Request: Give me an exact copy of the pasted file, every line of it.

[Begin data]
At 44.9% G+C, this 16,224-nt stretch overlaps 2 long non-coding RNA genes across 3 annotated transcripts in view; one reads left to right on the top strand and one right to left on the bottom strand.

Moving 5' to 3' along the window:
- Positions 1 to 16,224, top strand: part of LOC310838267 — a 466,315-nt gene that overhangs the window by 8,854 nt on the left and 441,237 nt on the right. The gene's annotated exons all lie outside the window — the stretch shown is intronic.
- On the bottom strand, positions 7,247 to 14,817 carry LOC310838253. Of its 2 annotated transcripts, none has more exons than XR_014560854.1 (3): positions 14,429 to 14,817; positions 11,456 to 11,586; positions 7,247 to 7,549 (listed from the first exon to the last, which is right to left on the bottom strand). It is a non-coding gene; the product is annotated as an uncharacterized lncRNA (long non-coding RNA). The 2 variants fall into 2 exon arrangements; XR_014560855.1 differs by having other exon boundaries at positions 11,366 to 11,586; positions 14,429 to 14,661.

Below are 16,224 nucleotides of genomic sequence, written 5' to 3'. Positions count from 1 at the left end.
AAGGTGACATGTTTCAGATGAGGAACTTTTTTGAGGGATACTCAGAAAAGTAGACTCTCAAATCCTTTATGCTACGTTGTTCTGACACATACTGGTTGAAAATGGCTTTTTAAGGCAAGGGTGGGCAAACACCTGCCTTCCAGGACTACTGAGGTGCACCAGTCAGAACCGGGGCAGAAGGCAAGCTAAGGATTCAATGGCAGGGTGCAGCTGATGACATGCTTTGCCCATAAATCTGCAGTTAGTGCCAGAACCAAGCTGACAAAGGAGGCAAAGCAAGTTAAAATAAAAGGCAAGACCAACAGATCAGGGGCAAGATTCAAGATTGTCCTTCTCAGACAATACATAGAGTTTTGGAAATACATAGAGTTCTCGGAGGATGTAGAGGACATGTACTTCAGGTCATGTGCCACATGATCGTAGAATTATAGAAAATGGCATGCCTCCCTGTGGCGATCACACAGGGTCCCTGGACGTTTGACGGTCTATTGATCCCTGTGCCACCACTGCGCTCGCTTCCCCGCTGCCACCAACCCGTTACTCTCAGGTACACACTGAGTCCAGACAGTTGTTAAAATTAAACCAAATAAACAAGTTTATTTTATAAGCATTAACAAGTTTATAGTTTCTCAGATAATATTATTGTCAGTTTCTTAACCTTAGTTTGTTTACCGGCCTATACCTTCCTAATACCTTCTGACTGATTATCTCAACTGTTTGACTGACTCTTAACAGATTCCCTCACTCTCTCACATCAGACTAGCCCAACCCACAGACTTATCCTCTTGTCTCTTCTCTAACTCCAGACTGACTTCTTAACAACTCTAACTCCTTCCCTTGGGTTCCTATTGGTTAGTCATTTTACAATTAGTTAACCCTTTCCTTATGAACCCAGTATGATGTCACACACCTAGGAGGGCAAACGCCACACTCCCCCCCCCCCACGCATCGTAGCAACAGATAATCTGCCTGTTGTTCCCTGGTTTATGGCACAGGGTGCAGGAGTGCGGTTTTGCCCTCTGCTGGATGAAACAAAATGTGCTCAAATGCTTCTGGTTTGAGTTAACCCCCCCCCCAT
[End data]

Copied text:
At 44.9% G+C, this 16,224-nt stretch overlaps 2 long non-coding RNA genes across 3 annotated transcripts in view; one reads left to right on the top strand and one right to left on the bottom strand.

Moving 5' to 3' along the window:
- Positions 1 to 16,224, top strand: part of LOC310838267 — a 466,315-nt gene that overhangs the window by 8,854 nt on the left and 441,237 nt on the right. The gene's annotated exons all lie outside the window — the stretch shown is intronic.
- On the bottom strand, positions 7,247 to 14,817 carry LOC310838253. Of its 2 annotated transcripts, none has more exons than XR_014560854.1 (3): positions 14,429 to 14,817; positions 11,456 to 11,586; positions 7,247 to 7,549 (listed from the first exon to the last, which is right to left on the bottom strand). It is a non-coding gene; the product is annotated as an uncharacterized lncRNA (long non-coding RNA). The 2 variants fall into 2 exon arrangements; XR_014560855.1 differs by having other exon boundaries at positions 11,366 to 11,586; positions 14,429 to 14,661.

Below are 16,224 nucleotides of genomic sequence, written 5' to 3'. Positions count from 1 at the left end.
AAGGTGACATGTTTCAGATGAGGAACTTTTTTGAGGGATACTCAGAAAAGTAGACTCTCAAATCCTTTATGCTACGTTGTTCTGACACATACTGGTTGAAAATGGCTTTTTAAGGCAAGGGTGGGCAAACACCTGCCTTCCAGGACTACTGAGGTGCACCAGTCAGAACCGGGGCAGAAGGCAAGCTAAGGATTCAATGGCAGGGTGCAGCTGATGACATGCTTTGCCCATAAATCTGCAGTTAGTGCCAGAACCAAGCTGACAAAGGAGGCAAAGCAAGTTAAAATAAAAGGCAAGACCAACAGATCAGGGGCAAGATTCAAGATTGTCCTTCTCAGACAATACATAGAGTTTTGGAAATACATAGAGTTCTCGGAGGATGTAGAGGACATGTACTTCAGGTCATGTGCCACATGATCGTAGAATTATAGAAAATGGCATGCCTCCCTGTGGCGATCACACAGGGTCCCTGGACGTTTGACGGTCTATTGATCCCTGTGCCACCACTGCGCTCGCTTCCCCGCTGCCACCAACCCGTTACTCTCAGGTACACACTGAGTCCAGACAGTTGTTAAAATTAAACCAAATAAACAAGTTTATTTTATAAGCATTAACAAGTTTATAGTTTCTCAGATAATATTATTGTCAGTTTCTTAACCTTAGTTTGTTTACCGGCCTATACCTTCCTAATACCTTCTGACTGATTATCTCAACTGTTTGACTGACTCTTAACAGATTCCCTCACTCTCTCACATCAGACTAGCCCAACCCACAGACTTATCCTCTTGTCTCTTCTCTAACTCCAGACTGACTTCTTAACAACTCTAACTCCTTCCCTTGGGTTCCTATTGGTTAGTCATTTTACAATTAGTTAACCCTTTCCTTATGAACCCAGTATGATGTCACACACCTAGGAGGGCAAACGCCACACTCCCCCCCCCCCACGCATCGTAGCAACAGATAATCTGCCTGTTGTTCCCTGGTTTATGGCACAGGGTGCAGGAGTGCGGTTTTGCCCTCTGCTGGATGAAACAAAATGTGCTCAAATGCTTCTGGTTTGAGTTAACCCCCCCCCCAT